Health Care Reform Background

The evolution of health care reform — from bills heard in committees to the laws signed by President Obama in March 2010 — was a long and complicated process. This section provides summaries of the various proposals, and describes the advocacy activity of CHA and other hospital groups.

The process began in spring 2009. The House released a bill that was amended independently in three committees: Ways and Means, Energy and Commerce, and Education and Labor. The Senate later released two separate bills. One was promptly passed by the Health, Education, Labor and Pensions Committee. The other was slowly developed by key senators on the Senate Finance Committee who become known as the “Gang of Six.” By the time the Senate Finance Committee voted on the bill, only four members of the Gang of Six supported it.

Once all committees passed their respective bills, they went to the House and Senate floors for a vote. In November, H.R. 3962, the Affordable Health Care for America Act, passed the House on a vote of 220-215, with one Republican voting in favor of the bill.

The Senate process required 60 votes to avoid a filibuster. After weeks of internal negotiating, the Senate Democrats and two Independents voted 60-40 in favor of H.R. 3590, the Patient Protection and Affordable Care Act.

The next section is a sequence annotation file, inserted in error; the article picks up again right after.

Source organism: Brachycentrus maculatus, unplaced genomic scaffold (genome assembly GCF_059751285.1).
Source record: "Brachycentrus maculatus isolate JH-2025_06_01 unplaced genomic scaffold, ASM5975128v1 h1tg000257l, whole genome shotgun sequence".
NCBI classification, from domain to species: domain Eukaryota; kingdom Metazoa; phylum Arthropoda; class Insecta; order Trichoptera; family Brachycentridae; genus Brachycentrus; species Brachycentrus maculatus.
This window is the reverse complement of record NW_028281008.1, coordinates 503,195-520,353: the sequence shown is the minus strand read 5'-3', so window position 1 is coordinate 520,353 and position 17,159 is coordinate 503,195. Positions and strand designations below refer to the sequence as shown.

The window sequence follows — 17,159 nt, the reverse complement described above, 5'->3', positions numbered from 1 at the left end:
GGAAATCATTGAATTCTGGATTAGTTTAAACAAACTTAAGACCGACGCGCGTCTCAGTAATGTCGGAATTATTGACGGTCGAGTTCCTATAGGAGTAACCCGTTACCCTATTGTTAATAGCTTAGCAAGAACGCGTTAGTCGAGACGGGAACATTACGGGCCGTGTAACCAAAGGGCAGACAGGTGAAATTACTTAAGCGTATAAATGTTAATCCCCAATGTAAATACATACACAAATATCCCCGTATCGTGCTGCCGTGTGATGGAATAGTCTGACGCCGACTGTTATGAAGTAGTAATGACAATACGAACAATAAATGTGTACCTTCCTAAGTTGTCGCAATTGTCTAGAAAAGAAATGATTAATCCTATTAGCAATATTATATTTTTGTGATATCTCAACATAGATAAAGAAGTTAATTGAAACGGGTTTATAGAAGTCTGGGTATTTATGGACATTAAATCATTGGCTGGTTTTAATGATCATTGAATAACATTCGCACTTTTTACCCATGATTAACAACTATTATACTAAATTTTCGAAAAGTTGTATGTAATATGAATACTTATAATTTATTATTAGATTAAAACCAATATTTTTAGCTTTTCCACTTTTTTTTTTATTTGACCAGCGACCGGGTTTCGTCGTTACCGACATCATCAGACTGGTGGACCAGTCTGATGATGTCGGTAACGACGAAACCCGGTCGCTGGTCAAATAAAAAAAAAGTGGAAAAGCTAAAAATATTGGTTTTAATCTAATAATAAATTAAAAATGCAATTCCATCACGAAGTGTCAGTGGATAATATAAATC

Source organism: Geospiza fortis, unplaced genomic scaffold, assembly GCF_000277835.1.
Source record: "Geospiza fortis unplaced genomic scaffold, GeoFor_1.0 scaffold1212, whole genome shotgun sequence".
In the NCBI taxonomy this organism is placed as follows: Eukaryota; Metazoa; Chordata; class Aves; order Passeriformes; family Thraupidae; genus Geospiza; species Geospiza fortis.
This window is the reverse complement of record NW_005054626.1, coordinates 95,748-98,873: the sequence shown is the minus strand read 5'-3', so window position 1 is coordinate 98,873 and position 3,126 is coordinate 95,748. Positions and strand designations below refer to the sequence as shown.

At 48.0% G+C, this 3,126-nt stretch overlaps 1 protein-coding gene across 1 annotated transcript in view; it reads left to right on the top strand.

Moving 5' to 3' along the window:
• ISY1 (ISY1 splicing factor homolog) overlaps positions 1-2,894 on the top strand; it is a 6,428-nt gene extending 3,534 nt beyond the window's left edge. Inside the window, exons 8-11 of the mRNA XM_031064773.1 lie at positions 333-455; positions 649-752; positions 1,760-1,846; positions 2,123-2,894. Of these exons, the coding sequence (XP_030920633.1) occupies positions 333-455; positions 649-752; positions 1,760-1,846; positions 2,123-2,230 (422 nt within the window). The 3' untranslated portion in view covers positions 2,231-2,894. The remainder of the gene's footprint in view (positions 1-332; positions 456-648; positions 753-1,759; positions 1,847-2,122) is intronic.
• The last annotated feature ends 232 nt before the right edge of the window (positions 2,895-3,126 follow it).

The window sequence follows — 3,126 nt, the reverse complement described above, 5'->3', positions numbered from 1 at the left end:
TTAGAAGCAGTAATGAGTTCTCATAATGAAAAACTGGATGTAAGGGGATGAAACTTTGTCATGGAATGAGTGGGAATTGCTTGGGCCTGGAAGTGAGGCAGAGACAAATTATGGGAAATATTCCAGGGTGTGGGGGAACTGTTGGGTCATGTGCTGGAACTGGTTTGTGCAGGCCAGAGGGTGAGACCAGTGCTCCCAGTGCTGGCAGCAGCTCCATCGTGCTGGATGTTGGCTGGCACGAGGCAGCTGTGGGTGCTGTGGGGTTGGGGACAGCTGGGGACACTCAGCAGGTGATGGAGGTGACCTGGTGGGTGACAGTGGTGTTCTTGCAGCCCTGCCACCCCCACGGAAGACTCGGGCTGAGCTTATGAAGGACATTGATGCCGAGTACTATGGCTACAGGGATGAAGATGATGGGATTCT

In January, before the Senate and House were able to conference and pass one health care reform bill, Republican Scott Brown was elected to the Senate to replace the late Democrat Ted Kennedy. Without the 60-vote supermajority, the Democrats were unable to block a filibuster on a health care reform vote. Therefore, the Democratic leadership in the House created a “sidecar” reconciliation bill to make changes to the Senate bill. The reconciliation bill, H. R. 4872, the Health Care and Education Reconciliation Act of 2010, only required 51 votes in the Senate to pass.

The House passed H.R. 3590 on March 21, and it was signed by the President two days later. The reconciliation bill then went to the Senate where it was subject to strict process rules that required slight amendments. Although no health care provisions were changed, amendments were made to education provisions, which meant the bill had to return to the House. The amended reconciliation bill passed the House on March 25, and the President signed this last health care reform bill March 30, ending the long legislative process.